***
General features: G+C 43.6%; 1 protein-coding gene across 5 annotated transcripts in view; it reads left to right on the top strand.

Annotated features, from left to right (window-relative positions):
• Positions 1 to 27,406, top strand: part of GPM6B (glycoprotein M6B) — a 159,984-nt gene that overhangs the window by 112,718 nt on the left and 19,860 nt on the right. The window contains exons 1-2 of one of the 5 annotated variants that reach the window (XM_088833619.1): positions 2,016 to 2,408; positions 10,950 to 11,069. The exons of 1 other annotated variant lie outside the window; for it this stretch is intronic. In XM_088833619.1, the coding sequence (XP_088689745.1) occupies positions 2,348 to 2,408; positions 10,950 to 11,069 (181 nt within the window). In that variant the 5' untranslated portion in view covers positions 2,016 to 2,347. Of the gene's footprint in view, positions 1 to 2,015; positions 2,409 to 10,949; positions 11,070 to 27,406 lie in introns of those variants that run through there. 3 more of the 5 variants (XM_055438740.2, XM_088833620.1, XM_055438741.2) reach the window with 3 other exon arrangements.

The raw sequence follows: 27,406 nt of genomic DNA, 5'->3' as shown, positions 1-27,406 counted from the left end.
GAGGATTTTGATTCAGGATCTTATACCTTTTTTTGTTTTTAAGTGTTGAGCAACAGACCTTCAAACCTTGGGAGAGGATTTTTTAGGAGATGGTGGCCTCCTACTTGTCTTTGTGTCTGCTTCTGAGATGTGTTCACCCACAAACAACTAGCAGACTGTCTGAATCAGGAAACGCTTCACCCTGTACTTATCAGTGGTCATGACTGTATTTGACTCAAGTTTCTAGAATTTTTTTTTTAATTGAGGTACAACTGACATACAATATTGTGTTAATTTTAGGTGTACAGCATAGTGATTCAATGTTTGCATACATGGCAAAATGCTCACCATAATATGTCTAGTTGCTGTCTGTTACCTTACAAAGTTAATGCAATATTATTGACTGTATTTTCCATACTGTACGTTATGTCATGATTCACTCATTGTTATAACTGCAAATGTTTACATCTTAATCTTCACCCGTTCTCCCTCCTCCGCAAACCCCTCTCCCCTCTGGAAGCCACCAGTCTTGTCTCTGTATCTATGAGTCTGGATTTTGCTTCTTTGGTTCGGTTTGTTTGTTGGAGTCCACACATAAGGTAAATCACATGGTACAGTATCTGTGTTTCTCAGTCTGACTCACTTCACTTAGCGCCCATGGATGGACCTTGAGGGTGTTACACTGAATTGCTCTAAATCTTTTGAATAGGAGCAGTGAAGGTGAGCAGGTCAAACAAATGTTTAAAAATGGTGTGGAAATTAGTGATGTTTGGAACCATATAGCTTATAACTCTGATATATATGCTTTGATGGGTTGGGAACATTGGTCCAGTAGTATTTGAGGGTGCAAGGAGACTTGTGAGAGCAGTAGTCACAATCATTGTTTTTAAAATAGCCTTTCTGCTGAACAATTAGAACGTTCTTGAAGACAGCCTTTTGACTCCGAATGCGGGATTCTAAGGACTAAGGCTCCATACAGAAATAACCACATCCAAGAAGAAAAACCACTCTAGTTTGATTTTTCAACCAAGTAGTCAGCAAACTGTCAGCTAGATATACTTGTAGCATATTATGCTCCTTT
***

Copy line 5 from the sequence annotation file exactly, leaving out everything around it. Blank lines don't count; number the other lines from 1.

GAGGATTTTGATTCAGGATCTTATACCTTTTTTTGTTTTTAAGTGTTGAGCAACAGACCTTCAAACCTTGGGAGAGGATTTTTTAGGAGATGGTGGCCTCCTACTTGTCTTTGTGTCTGCTTCTGAGATGTGTTCACCCACAAACAACTAGCAGACTGTCTGAATCAGGAAACGCTTCACCCTGTACTTATCAGTGGTCATGACTGTATTTGACTCAAGTTTCTAGAATTTTTTTTTTAATTGAGGTACAACTGACATACAATATTGTGTTAATTTTAGGTGTACAGCATAGTGATTCAATGTTTGCATACATGGCAAAATGCTCACCATAATATGTCTAGTTGCTGTCTGTTACCTTACAAAGTTAATGCAATATTATTGACTGTATTTTCCATACTGTACGTTATGTCATGATTCACTCATTGTTATAACTGCAAATGTTTACATCTTAATCTTCACCCGTTCTCCCTCCTCCGCAAACCCCTCTCCCCTCTGGAAGCCACCAGTCTTGTCTCTGTATCTATGAGTCTGGATTTTGCTTCTTTGGTTCGGTTTGTTTGTTGGAGTCCACACATAAGGTAAATCACATGGTACAGTATCTGTGTTTCTCAGTCTGACTCACTTCACTTAGCGCCCATGGATGGACCTTGAGGGTGTTACACTGAATTGCTCTAAATCTTTTGAATAGGAGCAGTGAAGGTGAGCAGGTCAAACAAATGTTTAAAAATGGTGTGGAAATTAGTGATGTTTGGAACCATATAGCTTATAACTCTGATATATATGCTTTGATGGGTTGGGAACATTGGTCCAGTAGTATTTGAGGGTGCAAGGAGACTTGTGAGAGCAGTAGTCACAATCATTGTTTTTAAAATAGCCTTTCTGCTGAACAATTAGAACGTTCTTGAAGACAGCCTTTTGACTCCGAATGCGGGATTCTAAGGACTAAGGCTCCATACAGAAATAACCACATCCAAGAAGAAAAACCACTCTAGTTTGATTTTTCAACCAAGTAGTCAGCAAACTGTCAGCTAGATATACTTGTAGCATATTATGCTCCTTT